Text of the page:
Mute Speech: Literature, Critical Theory, and Politics
Jacques Rancière (trans. James Swenson)
Columbia University Press
Inspired by the excellent reviews written by my fellow Overland critic-blogger Alison Croggon, I’ve decided to review a recent book on poetics instead of a new work of poetry. This is partly to advocate a more engaged and analytical approach to reviewing literature, and to also celebrate the work of one of the most important living philosophers of the Left, the French thinker Jacques Rancière. The title under review is not particularly recent – it was first published in France in 1998 – but was only translated into and published in English last year, and its view of art and literature is very much new and groundbreaking. It is, in the words of the book’s superb introduction by Gabriel Rockhill, ‘a major offensive against the modernist doxa (and its postmodernist avatars).’
As a student of literary studies and a budding creative writer in the 1990s, I was subjected to all manner of postmodernist doxa as I struggled to write essays on literature and produce a poetics of my own. While some of these ideas – notably those by the very brilliant Michel Foucault, a philosopher-historian very unjustly appropriated by my postmodernist nemeses – were quite interesting, the postmodernists’ concomitant rejection of politics (in the name of ‘fluidity’, ‘flexibility’ and some such late-capitalist ideological tropes) and aesthetics (also in the name of ‘fluidity’, ‘flexibility’ and the like) annoyed me both as a young man of the Left and as a writer interested in producing effective poetry and fiction of my own.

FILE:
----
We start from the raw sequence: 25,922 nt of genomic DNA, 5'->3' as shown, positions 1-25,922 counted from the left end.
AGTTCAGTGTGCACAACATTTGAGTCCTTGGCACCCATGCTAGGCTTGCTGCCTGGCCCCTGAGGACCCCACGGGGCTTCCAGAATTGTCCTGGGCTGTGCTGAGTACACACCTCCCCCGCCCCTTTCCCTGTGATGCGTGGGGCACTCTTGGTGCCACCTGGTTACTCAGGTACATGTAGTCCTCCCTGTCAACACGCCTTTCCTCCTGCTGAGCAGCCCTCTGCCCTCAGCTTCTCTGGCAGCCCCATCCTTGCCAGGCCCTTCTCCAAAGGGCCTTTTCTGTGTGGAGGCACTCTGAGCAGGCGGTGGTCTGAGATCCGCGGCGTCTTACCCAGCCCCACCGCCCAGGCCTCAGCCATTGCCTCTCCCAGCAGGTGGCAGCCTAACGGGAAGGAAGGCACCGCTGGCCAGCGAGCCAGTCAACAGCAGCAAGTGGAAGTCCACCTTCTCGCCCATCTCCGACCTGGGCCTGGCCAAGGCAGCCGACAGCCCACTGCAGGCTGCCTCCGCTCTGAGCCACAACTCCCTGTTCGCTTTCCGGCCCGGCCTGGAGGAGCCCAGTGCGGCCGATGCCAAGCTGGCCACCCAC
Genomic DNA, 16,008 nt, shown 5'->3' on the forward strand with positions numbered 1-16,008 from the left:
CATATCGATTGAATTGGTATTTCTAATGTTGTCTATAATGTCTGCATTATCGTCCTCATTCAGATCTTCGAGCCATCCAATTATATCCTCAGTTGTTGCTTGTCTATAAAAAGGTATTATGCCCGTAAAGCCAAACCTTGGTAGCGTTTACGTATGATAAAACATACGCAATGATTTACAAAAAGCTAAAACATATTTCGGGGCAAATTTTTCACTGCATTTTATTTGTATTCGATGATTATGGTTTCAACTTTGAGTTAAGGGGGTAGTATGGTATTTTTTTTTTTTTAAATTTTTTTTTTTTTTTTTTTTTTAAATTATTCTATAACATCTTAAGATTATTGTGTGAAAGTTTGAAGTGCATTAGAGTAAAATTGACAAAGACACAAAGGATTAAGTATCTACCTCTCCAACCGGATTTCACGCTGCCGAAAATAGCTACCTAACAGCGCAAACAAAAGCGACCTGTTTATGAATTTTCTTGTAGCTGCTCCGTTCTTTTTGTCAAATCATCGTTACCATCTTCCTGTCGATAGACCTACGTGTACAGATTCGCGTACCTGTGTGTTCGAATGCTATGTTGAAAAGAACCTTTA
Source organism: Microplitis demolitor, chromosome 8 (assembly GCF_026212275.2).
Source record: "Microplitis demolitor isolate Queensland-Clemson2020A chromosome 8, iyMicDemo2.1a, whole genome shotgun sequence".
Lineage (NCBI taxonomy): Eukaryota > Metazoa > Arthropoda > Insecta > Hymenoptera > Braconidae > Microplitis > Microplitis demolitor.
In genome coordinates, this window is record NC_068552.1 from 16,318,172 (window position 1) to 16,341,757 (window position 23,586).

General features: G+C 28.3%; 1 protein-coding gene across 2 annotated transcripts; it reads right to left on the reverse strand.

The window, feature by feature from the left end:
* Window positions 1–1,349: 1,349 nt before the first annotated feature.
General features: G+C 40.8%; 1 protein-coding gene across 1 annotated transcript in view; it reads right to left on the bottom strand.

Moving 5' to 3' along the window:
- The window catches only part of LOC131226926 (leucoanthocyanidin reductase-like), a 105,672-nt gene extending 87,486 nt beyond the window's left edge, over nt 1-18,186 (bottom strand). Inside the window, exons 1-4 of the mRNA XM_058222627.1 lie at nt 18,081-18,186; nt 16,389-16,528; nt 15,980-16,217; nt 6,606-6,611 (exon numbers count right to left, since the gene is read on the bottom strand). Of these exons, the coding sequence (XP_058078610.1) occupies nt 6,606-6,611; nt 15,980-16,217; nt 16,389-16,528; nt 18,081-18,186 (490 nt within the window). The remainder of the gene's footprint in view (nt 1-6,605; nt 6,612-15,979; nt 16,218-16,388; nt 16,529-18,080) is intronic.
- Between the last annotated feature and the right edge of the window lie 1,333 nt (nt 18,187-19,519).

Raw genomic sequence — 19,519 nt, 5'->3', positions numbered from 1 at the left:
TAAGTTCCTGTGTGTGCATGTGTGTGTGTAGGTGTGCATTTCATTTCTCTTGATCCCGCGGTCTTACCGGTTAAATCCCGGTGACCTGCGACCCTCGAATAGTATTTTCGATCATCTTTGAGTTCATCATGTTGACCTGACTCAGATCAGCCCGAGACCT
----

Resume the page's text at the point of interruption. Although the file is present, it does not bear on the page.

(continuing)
Unbeknown to me, Europe’s most exciting newer philosophers had already moved on from postmodernism – which, in final evaluation, could be seen as a rather lacklustre attempt by the Anglophone intelligentsia to poorly reify a host of rather fascinating and complex ideas by Continental philosophers – and were on the verge of unleashing a number of radical books on the arts and on poetry. In 1996 the Italian Giorgio Agamben published The End of the Poem: Studies in Poetics, a rigorous exploration of the ‘categorical structures’ of literary production, and 1998 saw the first French publication of Alain Badiou’s Handbook of Inaesthetics, with its proposal of viewing literature through the prism of ‘aesthetic regimes’, alongside the book under review, Rancière’s Mute Speech.